Yeats

wbyeatsHaving just filled out my absentee ballot for the California Primary, I can’t stop thinking about this poem, especially the first stanza. This was written during the first world war, but seems so relevant today. Certainly the worst are full of passionate intensity. And the feeling of things falling apart is very present.

 

 

 

THE SECOND COMING

Turning and turning in the widening gyre
The falcon cannot hear the falconer;
Things fall apart; the centre cannot hold;
Mere anarchy is loosed upon the world,
The blood-dimmed tide is loosed, and everywhere
The ceremony of innocence is drowned;
The best lack all conviction, while the worst
Are full of passionate intensity. Continue reading “Yeats”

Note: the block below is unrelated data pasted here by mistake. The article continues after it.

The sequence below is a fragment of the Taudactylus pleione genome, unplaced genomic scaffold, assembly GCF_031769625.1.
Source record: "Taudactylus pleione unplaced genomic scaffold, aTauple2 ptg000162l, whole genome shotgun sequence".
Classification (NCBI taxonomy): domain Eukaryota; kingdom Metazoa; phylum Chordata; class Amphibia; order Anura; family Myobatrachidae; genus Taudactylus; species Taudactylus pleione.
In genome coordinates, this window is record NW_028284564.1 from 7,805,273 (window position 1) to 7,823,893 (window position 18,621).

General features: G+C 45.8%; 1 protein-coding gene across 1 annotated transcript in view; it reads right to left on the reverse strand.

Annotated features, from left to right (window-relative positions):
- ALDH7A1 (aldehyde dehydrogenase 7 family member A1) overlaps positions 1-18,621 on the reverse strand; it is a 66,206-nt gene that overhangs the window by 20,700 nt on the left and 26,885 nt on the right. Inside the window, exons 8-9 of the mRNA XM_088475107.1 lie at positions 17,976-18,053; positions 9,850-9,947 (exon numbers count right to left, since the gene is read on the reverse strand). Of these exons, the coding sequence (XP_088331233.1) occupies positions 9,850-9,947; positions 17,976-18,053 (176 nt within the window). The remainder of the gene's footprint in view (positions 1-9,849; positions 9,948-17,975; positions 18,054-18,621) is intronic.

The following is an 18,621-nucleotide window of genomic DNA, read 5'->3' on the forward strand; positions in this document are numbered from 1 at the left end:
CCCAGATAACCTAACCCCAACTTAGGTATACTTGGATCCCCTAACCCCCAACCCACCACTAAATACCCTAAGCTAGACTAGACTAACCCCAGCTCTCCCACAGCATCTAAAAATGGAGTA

Memorial Day

gregoryAn editorial in the paper reminded me that on Memorial Day we remember those who died in the war; on Veterans Day we remember the ones who returned. In either case, not just a day added to the weekend, but a day to reflect. Here is Yeats, reflecting on the death of Lady Gregory’s son, who died in 1918 in an air battle over Italy. My favorite line comes near the end: “What made us dream that he could comb grey hair?” Continue reading “Memorial Day”

Ekphrastics

No, they’re not acrostics–ekphrastics (sometimes spelled ecphrastics–but doesn’t it seem more Greek with the k?) are written descriptions of a graphic work of art. Perhaps the most famous ekphrastic poem is Auden’s “Musee des Beaux Arts,” about Breughel’s painting, The Fall of Icarus, in which you can just see his leg to the right of the boat as he falls into the water, but no one is paying particular attention:

Musee des Beaux Arts

About suffering they were never wrong,
The old Masters: how well they understood
Its human position: how it takes place
While someone else is eating or opening a window or just walking dully along;
Continue reading “Ekphrastics”